This post is interesting at three levels. It is a meticulous case study of why contact tracing, and particularly pseudonymous contact tracing, and particularly app-based pseudonymous contact tracing is a hard problem (maybe even a wicked problem). It is an example of a more general phenomenon that describing a policy aspiration generally turns out to be much easier than describing, let alone implementing, a way of meeting that aspiration. And it illustrates the adage (distorted from an original by Mencken) that for every complex problem there is an answer that is clear, simple, and wrong.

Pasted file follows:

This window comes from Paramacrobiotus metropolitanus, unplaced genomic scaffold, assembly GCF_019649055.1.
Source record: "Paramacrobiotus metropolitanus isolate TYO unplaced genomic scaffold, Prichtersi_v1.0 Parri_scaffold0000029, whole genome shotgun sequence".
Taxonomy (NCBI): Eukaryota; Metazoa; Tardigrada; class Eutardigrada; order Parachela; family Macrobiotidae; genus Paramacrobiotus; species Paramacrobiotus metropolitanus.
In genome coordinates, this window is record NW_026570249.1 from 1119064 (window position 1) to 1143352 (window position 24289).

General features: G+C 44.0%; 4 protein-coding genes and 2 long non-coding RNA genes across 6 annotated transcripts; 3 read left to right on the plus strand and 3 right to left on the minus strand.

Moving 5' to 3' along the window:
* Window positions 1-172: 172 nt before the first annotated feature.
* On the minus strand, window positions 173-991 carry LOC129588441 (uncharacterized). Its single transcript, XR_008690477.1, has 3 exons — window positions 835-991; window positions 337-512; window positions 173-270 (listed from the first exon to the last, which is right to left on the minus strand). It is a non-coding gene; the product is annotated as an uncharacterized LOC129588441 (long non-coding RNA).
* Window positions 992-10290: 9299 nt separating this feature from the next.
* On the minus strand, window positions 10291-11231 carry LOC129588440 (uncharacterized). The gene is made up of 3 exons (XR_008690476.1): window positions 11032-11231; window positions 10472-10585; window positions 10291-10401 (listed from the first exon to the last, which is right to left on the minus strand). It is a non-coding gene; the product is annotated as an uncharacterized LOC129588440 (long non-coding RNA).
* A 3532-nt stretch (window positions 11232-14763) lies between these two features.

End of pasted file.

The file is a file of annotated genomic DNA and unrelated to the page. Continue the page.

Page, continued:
And there is a fourth, which is perhaps most pertinent of all, which is that for problems of any complexity, technology cannot wish away human behaviour. Even if a contact tracing app were to work perfectly in technical terms (whatever that might mean), the individual and social behavioural responses may be far from what is desired. Or as Anderson puts it:
We cannot field an app that will cause more worried well people to phone 999.
That’s an insight relevant to many more problems than this one.